14. The combination of claim 8, wherein said opposing panel member also has a rigid portion and at least one contiguously-enclosed-volume-defining portion being a member formed of a resilient material.

Description:

BACKGROUND OF THE INVENTION

In the art of packaging design, it has long been a problem that certain enclosure form factors have often precluded apparatus from being easily positioned within enclosures lacking overly generous volume; where redesign is possible, the equipment can often be placed in the required enclosure only with great difficulty. In other situations, it would often appear that resolution was impossible, e.g., the classic problem of enclosing a piece of equipment requiring 2 cubic feet of volume in a 1 cubic foot container. While such a problem will most likely never be solved for most applications, I have provided a novel solution for a class of "dynamic" operational apparatus, wherein additional empty volume need be provided in which equipment movement, under shock and vibrational stimuli, can be accepted in chassis enclosures of the rack-mountable type.

BRIEF SUMMARY OF THE INVENTION

In accordance with the invention, a rack-mountable chassis enclosure, having measurements in at least one dimension greater than the access aperture measurement of the enclosure-supporting rack in that same dimension, and providing additional empty volume into which the enclosed apparatus may move after the chassis has been mounted to the rack, comprises: a rigid panel adapted for mounting to the rack at a position to form a front boundary of the rack-enclosed volume; and at least one pair of opposed enclosure panel members extending substantially perpendicular behind the front panel and at least partially formed of a resilient material, with the maximum dimension between the outermost opposed surfaces of the resilient panel members exceeding the access aperture width of juxtaposed rack enclosure portions through which the enclosure must pass for positioning of the enclosure within the rack, and characterized by inward flexure of the resilient wall members, responsive to pressure thereupon from associated portions of the rack, during entry of the enclosure into the rack, and expansion of the wall members to their normal position once the contact between the associated rack portion and the wall member is removed.

In one presently preferred embodiment, only the vertically-disposed side panels are fabricated with resilient members; in general, any one or more of the totality of surfaces perpendicular to the front panel plane and passing through the rack panel aperture (e.g. one or both of the sides and/or the top/bottom panels) can be provided as resilient panels.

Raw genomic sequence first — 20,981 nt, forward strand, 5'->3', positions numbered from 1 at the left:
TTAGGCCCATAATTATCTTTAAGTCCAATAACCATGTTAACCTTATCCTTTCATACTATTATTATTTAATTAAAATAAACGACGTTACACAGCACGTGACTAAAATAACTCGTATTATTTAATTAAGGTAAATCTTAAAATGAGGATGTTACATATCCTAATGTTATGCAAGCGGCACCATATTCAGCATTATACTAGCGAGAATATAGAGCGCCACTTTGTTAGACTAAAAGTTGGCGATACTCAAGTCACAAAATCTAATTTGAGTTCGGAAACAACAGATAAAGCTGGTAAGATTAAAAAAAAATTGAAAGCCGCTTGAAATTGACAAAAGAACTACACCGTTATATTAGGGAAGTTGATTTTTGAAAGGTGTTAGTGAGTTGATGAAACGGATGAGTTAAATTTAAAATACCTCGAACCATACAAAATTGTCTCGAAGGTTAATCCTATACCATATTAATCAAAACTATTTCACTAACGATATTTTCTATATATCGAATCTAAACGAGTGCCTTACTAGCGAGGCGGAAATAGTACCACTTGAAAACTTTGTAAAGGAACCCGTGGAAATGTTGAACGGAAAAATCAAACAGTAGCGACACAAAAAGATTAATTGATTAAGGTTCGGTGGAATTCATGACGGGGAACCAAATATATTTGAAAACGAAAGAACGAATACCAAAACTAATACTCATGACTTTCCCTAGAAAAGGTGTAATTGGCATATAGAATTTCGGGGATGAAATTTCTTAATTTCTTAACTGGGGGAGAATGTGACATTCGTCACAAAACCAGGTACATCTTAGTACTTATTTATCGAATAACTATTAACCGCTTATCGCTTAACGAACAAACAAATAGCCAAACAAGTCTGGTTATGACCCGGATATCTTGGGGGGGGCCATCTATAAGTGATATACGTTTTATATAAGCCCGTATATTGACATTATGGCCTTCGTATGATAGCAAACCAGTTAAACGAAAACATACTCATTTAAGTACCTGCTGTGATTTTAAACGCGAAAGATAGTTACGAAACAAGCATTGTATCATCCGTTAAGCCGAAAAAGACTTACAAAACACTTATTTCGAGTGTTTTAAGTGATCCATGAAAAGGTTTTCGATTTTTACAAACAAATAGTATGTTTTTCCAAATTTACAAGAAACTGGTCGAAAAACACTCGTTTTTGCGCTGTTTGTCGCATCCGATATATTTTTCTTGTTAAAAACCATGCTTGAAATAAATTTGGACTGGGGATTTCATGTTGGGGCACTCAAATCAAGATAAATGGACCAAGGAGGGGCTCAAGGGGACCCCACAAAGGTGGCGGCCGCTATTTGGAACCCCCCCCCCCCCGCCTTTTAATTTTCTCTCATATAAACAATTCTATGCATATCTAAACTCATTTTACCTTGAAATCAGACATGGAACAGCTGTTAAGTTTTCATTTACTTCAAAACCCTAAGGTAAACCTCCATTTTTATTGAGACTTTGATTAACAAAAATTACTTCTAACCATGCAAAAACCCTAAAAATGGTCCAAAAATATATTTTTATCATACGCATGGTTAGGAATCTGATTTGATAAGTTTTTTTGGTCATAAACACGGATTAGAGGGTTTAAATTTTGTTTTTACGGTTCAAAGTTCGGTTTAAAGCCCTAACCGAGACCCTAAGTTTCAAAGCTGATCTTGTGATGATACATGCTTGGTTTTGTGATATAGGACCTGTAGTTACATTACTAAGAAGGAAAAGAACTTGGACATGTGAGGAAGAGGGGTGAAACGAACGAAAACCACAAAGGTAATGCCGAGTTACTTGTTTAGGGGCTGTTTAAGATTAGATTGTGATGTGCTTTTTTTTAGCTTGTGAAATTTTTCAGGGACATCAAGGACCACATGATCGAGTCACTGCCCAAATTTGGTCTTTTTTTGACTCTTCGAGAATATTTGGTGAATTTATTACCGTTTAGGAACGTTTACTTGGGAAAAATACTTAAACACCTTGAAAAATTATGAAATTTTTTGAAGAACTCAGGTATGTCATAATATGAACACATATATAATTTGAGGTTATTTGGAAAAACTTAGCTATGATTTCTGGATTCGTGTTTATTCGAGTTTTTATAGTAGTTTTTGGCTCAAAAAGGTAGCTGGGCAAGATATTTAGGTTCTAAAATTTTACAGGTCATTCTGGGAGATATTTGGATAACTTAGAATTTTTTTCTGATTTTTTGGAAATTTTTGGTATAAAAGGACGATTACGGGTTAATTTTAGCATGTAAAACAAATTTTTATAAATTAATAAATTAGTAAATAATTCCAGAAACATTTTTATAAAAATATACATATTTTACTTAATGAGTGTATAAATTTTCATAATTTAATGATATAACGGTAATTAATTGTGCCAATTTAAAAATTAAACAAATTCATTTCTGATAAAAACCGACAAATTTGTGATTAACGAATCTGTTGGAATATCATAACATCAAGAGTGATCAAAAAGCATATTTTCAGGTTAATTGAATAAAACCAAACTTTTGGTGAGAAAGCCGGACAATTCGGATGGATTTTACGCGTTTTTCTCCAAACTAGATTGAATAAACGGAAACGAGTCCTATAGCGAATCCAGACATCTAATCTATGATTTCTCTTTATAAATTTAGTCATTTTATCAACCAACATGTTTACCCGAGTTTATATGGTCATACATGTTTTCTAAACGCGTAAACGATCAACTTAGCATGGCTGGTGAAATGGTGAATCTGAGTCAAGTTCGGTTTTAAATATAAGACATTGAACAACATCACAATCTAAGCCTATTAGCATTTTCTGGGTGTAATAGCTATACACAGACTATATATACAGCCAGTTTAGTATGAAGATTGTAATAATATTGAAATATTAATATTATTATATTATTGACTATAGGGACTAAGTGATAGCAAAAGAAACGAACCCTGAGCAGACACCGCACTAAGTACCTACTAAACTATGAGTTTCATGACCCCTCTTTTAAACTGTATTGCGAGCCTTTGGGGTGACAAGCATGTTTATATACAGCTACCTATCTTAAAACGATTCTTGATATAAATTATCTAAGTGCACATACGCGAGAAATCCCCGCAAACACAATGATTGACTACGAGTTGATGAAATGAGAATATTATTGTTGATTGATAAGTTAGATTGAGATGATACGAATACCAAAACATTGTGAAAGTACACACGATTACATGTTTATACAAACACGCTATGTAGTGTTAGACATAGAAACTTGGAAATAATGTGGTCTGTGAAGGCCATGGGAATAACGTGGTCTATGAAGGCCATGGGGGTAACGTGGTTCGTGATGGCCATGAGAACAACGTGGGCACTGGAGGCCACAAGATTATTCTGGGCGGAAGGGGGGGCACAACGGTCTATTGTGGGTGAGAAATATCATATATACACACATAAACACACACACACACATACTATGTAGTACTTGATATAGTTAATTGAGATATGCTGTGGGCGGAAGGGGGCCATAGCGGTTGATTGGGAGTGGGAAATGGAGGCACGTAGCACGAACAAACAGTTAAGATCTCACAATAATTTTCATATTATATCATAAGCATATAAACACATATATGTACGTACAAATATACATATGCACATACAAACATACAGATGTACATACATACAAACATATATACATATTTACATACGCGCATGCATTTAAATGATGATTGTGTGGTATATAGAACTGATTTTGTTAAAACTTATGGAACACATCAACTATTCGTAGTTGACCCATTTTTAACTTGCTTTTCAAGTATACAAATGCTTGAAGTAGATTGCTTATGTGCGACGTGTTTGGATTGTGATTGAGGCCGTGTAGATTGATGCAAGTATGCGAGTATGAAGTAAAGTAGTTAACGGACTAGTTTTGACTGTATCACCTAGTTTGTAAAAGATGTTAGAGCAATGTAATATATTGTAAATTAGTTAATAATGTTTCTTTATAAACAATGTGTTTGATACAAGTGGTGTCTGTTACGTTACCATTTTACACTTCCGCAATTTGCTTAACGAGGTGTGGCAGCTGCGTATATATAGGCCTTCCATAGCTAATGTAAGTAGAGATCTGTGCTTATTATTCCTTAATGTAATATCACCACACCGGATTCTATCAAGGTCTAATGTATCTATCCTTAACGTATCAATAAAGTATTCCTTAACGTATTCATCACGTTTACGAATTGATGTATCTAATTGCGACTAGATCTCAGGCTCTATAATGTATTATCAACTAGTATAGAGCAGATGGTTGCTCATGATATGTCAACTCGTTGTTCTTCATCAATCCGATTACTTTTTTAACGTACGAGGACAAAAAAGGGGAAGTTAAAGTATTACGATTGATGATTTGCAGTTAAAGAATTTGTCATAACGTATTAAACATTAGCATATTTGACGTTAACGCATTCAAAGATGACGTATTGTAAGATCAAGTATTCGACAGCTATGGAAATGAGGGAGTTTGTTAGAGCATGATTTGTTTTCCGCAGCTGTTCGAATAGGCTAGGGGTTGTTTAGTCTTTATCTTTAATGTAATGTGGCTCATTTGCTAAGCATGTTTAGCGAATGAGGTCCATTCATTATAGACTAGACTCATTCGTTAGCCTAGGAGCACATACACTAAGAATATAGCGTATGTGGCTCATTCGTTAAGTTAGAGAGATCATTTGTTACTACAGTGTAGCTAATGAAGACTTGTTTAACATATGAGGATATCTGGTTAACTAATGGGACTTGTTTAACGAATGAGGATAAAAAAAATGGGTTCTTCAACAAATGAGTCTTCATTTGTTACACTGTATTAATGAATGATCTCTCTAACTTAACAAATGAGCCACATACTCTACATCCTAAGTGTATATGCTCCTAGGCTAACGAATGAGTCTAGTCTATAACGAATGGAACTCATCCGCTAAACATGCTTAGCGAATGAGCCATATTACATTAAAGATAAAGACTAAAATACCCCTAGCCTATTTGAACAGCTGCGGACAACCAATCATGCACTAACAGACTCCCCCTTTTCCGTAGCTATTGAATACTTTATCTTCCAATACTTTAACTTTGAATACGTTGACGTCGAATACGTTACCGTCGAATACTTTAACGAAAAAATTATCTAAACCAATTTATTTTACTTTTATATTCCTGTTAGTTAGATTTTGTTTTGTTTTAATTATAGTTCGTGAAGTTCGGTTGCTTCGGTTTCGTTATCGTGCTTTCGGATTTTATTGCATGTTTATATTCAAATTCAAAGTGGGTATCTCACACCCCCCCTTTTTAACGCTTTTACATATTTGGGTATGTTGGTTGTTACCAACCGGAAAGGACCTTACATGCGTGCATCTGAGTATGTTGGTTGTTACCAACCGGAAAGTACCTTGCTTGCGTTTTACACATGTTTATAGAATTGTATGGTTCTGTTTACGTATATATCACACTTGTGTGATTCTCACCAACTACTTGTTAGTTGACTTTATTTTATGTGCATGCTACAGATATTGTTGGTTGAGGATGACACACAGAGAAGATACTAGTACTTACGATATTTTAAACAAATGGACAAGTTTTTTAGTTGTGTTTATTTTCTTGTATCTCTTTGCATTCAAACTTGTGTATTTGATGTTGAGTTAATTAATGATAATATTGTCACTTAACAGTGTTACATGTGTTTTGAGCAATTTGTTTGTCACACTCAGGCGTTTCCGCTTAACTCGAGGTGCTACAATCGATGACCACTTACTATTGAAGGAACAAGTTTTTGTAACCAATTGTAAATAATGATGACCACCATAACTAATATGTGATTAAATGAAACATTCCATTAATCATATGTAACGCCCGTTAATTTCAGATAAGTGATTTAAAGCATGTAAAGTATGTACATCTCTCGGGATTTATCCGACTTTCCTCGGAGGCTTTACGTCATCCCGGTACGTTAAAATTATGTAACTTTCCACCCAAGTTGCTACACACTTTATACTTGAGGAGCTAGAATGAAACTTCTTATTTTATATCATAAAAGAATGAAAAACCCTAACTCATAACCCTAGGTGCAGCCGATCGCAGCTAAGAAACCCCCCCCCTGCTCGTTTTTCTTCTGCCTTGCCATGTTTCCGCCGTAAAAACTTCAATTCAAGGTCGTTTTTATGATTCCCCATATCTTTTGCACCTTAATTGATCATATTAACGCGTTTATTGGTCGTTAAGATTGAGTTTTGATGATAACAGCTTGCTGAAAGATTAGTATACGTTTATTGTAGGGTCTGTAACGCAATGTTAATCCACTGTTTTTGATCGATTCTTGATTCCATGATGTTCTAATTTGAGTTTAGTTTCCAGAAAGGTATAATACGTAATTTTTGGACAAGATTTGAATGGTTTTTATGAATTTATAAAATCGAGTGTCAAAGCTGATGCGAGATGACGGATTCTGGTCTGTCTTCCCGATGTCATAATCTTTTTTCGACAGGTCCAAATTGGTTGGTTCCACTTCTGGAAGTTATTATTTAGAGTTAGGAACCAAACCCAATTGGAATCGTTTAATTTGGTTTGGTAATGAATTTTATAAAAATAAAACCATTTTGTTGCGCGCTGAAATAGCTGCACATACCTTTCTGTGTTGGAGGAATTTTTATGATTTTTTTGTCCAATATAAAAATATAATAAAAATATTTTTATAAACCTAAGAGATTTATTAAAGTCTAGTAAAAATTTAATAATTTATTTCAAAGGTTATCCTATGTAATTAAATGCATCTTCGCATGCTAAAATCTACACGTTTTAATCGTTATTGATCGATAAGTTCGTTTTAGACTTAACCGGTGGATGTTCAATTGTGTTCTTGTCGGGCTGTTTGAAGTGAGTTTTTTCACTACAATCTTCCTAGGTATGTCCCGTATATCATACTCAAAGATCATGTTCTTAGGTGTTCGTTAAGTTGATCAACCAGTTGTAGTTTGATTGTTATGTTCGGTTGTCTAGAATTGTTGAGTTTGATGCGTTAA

The manner of operation of my novel invention will be better understood upon reading the following detailed description of a presently preferred embodiment, when considered in conjunction with the associated drawings.

BRIEF DESCRIPTION OF THE DRAWINGS

FIG. 1 is a perspective view of a chassis enclosure utilizing a pair of the resilient side panels of the present invention;

FIG. 1a is a partial sectional view through the chassis side panel of FIG. 1, at the location of arrows 1a--1a;

FIG. 1b is a plan view of the rigid portion of a chassis side panel; and

FIGS. 2a and 2b are overhead views of a portion of the supporting rack and of one chassis enclosure side panel as the chassis respectively initially enters and is almost completely within the supporting rack structure.

DETAILED DESCRIPTION OF A PRESENTLY PREFERRED EMBODIMENT

Referring initially to FIGS. 1, 1a and 1b, a chassis enclosure 10 is comprised of: a rigid front panel 11a, having a width W set by the particular rack in which the chassis is to be mounted; a rigid back panel 11b, substantially parallel to, but spaced from the front panel, and having a lesser width W'<W, so as to be able to pass through an access aperture in the rack; and, in one presently preferred embodiment, rigid top and bottom members 11c and 11d, respectively, which may be fixedly or removably attached between front and back panels 11a and 11b. The closure of the internal volume of chassis 10 delimited in part by walls 11a-11d is completed by first and second sidewall panels 11e and 11f. Front panel 11a may include handle means 12, typically utilized for carrying the chassis and moving it into position between the side risers 18a defining an access aperture into a rack means 18; the front panel includes several holes 20 which are aligned with rack holes 20' and have fastening means (not shown) passed therethrough to fasten the chassis to the rack. In this form of well known rack-and-panel mechanical construction, a standard panel width W is 19 inches and a standard outside chassis dimension W' might be on the order of 171/4 inches, to allow clearance between the W"=171/2 inches distance between the interior facing riser edges of the EIA standard rack means 18. Allowing for the thickness of side panel members 11e/11f, about 17 inches of internal chassis enclosure width is provided.